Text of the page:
March upstages St Petersburg summit
Protest permitted in Putin's home city as he shows off Russia's economic potential.
Last Modified: 10 Jun 2007 12:50 GMT
Kasparov and other Putin opponents took part in the "March of the Dissenters" in St Petersburg [AFP]

Opposition protesters marched through St Petersburg on Saturday to demonstrate against Vladimir Putin while the Russian president was hosting a huge conference for investors in his home city.
Around 3,500 people marched through the historic city centre shouting "Shame on the Kremlin, shame on the authorities" and "Russia without Putin".
Some carried posters saying "Putin - Wanted" while others complained about the Kremlin's tight control of the airwaves, which keeps most opposition figures off television and radio shows.
In sharp contrast to other opposition demonstrations in past months, which were broken up by baton-wielding riot police, Saturday's march was allowed by the authorities.
Police kept a low profile apart from a helicopter buzzing overhead.
"The authorities didn't want to ban the protest during the forum," Garry Kasparov, world chess champion turned opposition leader, said.
Business showcase
The Russian government organised the St Petersburg International Economic Forum to show off the country's economic might and calm investors' nerves after months of political and diplomatic sniping with the West.
Officials kept the demonstrators' route well away from the heavily guarded Lenexpo conference centre where around 6,000 business leaders, diplomats and presidents were attending the St Petersburg International Economic Forum.
In St Petersburg, Putin urged Western firms
to invest in the Russian economy [AFP]
Inside the conference centre, Putin urged managers of leading Western companies to seize investment opportunities in Russia and promised fair play in return.
He reeled off investment figures to 100 Western CEOs. "There is altogether $150 billion of foreign investment in Russia," he said.
"Data provided by international organisations puts Russian investment abroad at $138bn. According to our estimates the figure is at least $140bn.
"This shows that the Russian economy is gradually but confidently integrating into the world economy."
Free energy market
Putin told delegates that Russia had a free energy market and was not planning to monopolise the economy.
"The openness of our energy market is much greater than that of other major world energy producers," he said, and noted that in Opec countries everything was owned by the state.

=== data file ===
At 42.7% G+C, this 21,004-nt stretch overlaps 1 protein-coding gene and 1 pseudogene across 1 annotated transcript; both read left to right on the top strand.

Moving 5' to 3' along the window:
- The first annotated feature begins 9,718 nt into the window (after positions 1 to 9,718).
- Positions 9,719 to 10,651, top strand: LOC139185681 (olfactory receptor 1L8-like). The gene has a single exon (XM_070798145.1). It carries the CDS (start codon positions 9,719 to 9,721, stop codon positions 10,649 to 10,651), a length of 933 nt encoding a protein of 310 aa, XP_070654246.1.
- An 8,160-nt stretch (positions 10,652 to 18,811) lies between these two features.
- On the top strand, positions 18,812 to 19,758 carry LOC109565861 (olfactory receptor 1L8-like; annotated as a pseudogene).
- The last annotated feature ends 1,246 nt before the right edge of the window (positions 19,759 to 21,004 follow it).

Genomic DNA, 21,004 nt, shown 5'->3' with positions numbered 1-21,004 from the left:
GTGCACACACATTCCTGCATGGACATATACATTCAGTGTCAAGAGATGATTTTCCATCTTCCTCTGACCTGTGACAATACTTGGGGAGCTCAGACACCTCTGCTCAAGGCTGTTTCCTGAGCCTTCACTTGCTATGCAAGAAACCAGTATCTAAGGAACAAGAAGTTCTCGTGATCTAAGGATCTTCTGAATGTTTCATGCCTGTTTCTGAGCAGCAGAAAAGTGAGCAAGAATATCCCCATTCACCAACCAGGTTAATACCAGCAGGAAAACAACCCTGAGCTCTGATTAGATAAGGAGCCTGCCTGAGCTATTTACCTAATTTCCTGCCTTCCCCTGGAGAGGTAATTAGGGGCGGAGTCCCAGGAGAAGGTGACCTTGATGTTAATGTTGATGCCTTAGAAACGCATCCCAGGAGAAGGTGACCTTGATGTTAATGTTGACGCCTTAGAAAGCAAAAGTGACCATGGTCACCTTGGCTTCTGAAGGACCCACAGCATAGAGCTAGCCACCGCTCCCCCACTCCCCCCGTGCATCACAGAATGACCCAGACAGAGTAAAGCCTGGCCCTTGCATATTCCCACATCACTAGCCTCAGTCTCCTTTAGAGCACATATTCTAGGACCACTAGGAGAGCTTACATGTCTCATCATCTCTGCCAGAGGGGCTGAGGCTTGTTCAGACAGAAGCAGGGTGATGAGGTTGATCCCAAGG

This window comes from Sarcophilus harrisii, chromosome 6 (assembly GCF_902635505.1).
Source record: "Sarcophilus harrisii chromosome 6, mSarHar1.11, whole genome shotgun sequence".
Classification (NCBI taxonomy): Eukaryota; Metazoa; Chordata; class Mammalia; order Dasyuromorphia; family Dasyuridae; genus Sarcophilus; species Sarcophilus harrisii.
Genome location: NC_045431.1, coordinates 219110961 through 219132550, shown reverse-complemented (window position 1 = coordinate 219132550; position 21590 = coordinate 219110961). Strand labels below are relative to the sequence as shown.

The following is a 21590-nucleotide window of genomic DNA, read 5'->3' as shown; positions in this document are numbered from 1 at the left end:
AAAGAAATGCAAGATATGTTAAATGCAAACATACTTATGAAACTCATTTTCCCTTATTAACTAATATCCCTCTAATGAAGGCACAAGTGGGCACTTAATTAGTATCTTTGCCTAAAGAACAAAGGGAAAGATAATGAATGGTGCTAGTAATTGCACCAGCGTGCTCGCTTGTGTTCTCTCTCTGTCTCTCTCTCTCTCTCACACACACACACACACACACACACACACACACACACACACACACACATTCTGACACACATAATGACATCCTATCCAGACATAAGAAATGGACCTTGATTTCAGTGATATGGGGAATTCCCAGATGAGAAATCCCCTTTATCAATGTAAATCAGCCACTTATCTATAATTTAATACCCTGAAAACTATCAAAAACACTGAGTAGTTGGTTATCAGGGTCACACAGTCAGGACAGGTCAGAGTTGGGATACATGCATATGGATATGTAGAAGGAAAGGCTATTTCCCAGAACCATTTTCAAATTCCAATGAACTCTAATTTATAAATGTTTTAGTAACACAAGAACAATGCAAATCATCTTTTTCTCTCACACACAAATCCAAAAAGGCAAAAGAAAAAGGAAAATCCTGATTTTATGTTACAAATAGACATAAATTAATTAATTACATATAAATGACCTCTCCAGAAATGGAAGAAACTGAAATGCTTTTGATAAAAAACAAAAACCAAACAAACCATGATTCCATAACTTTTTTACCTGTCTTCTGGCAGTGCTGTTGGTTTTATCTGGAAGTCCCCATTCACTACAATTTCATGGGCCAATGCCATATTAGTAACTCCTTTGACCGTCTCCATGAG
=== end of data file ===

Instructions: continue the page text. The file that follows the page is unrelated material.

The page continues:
Putin said the creation of major state holding companies in aviation and shipbuilding did not mean the re-creation of state capitalism.
He said: "We are only bringing together something which already belongs to the state but has so far worked ineffectively."
Ex-adviser's warning
Andrei Illarionov, who served as an economic adviser to Putin before resigning to join the opposition last year, advised those at the forum to think again about participating.
"Businessmen," he said in a speech to the crowd. "If you want to help Russia to become stronger and better come to our march instead of going to the Forum."
Addressing the same theme, Kasparov said: "We want investment to be protected and this regime in general lies. They start negotiations instead of transparency, so they need reform as much as we do."
Topics in this article
Featured on Al Jazeera
As Western stars re-release 1980s charity hit, many Africans say it's a demeaning relic that can do more harm than good.
At least 25 tax collectors have been killed since 2012 in Mogadishu, a city awash in weapons and abject poverty.
Tokyo government claims its homeless population has hit a record low, but analysts - and the homeless - beg to differ.
3D printers can cheaply construct homes and could soon be deployed to help victims of catastrophe rebuild their lives.
Pro-Russia leaders' election in Ukraine's east shows bloody conflict is far from a peaceful resolution.
Critics challenge Canberra's move to refuse visas for West Africans in Ebola-besieged countries.
A key issue for Hispanics is the estimated 11.3 million immigrants in the US without papers who face deportation.
In 1970, only two mosques existed in the country, but now more than 200 offer sanctuary to Japan's Muslims.
Hundreds of the country's reporters eke out a living by finding news - then burying it for a price.